4. PV (Present Value of Money) or FV (Future Value of Money)—We all loved our business HP calculators and also loved to enter in all the required fields and then hit the “FV” button to figure out just how much money we would have on a certain date in the future, if we sustained a certain interest rate and therefore, how rich we would be. Maybe our (mine and Paul’s) obsession with calculating the FV of money led us to realize how much we were being ripped off if we took the entire 15 years to pay off our student loans! Ignorance is bliss my friends.

5. FIFO and LIFO—No these are not names of dogs, but if I ever have a dog, and I won’t, I would name him FIFO. That way only smart business people would know just how smart and witty I really am. It would be our own little inside joke. I think a dog would respond well to Fifo. What cracks me up is that these terms were tossed around here and there in class and study groups as if we were using real business words like “investment” or “depreciation” instead of some lame acronyms. (FIFO/LIFO are systems of accounting for your inventory—First In First Out and Last In First Out. In case you are just dying to know, which you are not.)

You must be wondering to yourself why I haven’t gone on to get my MBA with such riveting course work as sampled above. Laziness…my friends…just laziness. See my previous blog….would a higher degree in business get me money’s worth? Doubtful.

Thursday, October 06, 2005

Will I use my college degree again? Vote here...

Now that I have my own sewing business I am getting calls to sew this and that. It makes me feel as if I will again start using my college degree. Is this stretching it? Sewing curtains…..Finance…..Sewing Curtains….Finance. Possibly this is a stretch. Time will tell. If my business ever went hog wild (not that I even want it to) then possibly I would need some tax help and financial statements, but that’s why I am married to a CPA, so again, this is a real stretch. And why did I just say that I don’t want my business to go hog wild? What kind of red-blooded American capitalist am I? A lazy one my internet friends.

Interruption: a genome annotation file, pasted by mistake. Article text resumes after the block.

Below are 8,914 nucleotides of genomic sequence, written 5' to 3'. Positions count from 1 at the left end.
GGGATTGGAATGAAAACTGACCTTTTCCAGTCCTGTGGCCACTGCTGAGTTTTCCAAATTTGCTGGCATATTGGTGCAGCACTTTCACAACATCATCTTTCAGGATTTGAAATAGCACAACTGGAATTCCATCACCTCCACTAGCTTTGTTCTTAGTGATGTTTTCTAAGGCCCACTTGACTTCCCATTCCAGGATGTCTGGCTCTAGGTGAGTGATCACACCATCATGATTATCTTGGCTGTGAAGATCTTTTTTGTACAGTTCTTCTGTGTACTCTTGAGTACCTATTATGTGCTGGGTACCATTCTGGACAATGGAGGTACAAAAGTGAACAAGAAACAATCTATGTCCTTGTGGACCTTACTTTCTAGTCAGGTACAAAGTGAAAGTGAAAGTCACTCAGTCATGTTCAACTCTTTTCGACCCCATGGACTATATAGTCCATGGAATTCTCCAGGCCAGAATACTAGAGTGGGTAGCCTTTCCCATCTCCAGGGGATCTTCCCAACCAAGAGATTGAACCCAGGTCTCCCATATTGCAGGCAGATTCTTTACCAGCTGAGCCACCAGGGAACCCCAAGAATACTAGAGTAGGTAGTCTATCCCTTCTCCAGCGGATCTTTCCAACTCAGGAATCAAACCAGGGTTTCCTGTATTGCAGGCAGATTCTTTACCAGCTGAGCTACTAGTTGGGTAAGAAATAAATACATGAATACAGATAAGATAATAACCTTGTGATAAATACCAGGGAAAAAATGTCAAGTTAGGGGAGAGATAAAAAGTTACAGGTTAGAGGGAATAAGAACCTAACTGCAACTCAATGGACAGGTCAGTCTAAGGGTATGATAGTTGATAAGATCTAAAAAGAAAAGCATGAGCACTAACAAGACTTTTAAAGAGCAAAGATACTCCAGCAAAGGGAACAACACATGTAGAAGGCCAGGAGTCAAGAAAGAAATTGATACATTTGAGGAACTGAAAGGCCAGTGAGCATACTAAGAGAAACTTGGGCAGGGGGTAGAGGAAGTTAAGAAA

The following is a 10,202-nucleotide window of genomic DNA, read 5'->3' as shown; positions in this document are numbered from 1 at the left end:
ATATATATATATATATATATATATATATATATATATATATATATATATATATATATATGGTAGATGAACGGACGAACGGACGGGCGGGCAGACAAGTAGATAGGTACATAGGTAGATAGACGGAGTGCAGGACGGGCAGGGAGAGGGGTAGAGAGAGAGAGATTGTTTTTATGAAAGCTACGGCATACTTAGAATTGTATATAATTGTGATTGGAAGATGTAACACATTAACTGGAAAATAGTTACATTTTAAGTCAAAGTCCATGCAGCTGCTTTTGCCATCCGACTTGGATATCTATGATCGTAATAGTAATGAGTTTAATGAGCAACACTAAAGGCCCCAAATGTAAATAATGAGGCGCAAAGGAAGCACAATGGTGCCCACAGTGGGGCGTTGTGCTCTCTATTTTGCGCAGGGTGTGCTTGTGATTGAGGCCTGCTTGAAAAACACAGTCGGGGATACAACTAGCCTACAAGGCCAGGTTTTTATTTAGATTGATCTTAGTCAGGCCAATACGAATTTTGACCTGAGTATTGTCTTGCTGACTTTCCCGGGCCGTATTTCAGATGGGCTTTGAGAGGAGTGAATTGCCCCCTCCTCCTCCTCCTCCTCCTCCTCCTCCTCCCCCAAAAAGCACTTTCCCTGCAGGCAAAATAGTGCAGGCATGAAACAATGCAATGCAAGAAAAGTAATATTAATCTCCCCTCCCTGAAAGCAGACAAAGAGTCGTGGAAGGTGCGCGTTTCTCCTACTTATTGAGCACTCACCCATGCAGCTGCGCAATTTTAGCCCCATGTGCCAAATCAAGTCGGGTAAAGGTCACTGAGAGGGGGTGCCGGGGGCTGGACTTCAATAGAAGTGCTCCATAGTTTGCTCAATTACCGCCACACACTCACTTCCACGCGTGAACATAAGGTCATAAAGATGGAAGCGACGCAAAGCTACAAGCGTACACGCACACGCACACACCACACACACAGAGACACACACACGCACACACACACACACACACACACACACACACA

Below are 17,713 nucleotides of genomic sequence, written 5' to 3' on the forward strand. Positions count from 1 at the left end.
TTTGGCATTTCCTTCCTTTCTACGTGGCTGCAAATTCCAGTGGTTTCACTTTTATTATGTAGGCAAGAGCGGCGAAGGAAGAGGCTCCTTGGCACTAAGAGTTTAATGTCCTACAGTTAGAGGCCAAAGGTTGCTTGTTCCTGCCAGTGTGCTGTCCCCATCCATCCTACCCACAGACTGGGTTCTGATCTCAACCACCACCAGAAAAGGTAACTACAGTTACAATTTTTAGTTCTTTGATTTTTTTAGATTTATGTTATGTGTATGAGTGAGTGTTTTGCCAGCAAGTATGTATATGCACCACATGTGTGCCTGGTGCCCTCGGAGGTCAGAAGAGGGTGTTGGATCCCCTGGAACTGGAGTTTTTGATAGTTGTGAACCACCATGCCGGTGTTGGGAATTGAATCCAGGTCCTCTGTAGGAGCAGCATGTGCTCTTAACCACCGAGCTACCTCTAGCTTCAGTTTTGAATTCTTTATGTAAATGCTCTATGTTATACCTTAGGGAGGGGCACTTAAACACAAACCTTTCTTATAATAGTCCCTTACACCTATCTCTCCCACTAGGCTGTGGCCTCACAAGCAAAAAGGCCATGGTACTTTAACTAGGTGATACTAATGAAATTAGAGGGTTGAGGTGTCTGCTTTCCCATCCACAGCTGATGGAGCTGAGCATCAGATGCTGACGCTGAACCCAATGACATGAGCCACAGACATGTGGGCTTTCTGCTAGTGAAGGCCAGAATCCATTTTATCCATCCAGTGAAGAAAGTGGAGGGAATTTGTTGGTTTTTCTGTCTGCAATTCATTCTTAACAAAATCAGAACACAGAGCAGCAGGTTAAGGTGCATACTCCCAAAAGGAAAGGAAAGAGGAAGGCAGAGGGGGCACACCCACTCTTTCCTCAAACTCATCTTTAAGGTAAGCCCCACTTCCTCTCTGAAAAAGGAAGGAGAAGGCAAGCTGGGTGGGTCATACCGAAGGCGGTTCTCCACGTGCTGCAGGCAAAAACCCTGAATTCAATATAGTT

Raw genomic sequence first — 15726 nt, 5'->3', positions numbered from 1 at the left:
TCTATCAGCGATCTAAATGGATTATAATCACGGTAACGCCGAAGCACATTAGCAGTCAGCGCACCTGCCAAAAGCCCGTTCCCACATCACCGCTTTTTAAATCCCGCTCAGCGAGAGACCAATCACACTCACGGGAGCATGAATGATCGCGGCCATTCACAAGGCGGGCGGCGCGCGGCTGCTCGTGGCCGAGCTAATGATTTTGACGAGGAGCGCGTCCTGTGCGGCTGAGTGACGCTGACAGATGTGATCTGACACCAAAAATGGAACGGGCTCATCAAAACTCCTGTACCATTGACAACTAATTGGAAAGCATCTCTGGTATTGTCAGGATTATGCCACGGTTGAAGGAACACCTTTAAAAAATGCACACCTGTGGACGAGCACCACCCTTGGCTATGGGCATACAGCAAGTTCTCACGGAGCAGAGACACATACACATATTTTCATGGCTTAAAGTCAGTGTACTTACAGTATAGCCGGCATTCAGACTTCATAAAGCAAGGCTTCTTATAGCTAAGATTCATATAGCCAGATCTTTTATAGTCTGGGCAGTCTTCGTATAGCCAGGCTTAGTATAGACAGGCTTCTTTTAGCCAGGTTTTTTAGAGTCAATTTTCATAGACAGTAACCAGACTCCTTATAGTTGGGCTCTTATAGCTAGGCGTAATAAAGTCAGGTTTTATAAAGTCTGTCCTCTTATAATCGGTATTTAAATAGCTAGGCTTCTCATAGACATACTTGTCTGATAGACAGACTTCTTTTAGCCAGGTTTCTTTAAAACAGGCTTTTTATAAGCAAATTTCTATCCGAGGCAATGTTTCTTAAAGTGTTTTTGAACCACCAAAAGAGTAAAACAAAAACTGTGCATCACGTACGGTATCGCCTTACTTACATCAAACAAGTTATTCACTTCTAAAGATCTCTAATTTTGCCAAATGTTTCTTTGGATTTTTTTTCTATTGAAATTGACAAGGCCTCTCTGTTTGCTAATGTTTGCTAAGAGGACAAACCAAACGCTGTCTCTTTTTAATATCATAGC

My business does involve math, but more like measuring windows and figuring out how many panels of 54” wide fabric I will need to piece to span the size of the window. In other words, 6th grade Math is sufficient to measure a window. Not the Business Calculus or Statistics I took at BYU. In statistics we learned that the standard deviation is equal to the risk in an investment…..but when will I ever use that knowledge in making a slipcover for a chair? Help me out here because maybe I just don’t see the connection. I need to make my $10,000 in student loans very worthwhile here. (At 8% interest we paid those suckers off fast! Paul’s brother is consolidating his student loans at 1%. Boo hoo for him!)

In my final business class as a senior at BYU we had to take Business Management 499. I can’t even remember the whole purpose of this class (there was none really), except that we studied real life businesses as case studies. My teacher was Professor Money. (That’s the truth.) We would analyze the various aspects of a business’ successes or failures—marketing, finance, operations, etc. Gosh I hated that class. We studied everything from Wild Turkey alcohol to Carmike movies and the theory behind charging different prices for different tickets. (It’s called “capturing the market” and has nothing to with the fact they love Seniors and children and therefore give them cheaper tickets and everything to do with Economics.) Speaking of Economics, did you know that it is an economic fact that when you raise the minimum wage you increase unemployment? I could explain this to you on a wonderfully basic supply and demand graph. Oh how I loved Economics! But I digress….

As you can see, my head is filled with charts, graphs, and statistics that I may never use again. But that’s okay because talking about chenille, gabardine, silk, and chiffon is much more interesting for you to read about…..That is if you are still reading. I may have lost you when I said standard deviation.

The Death of Summer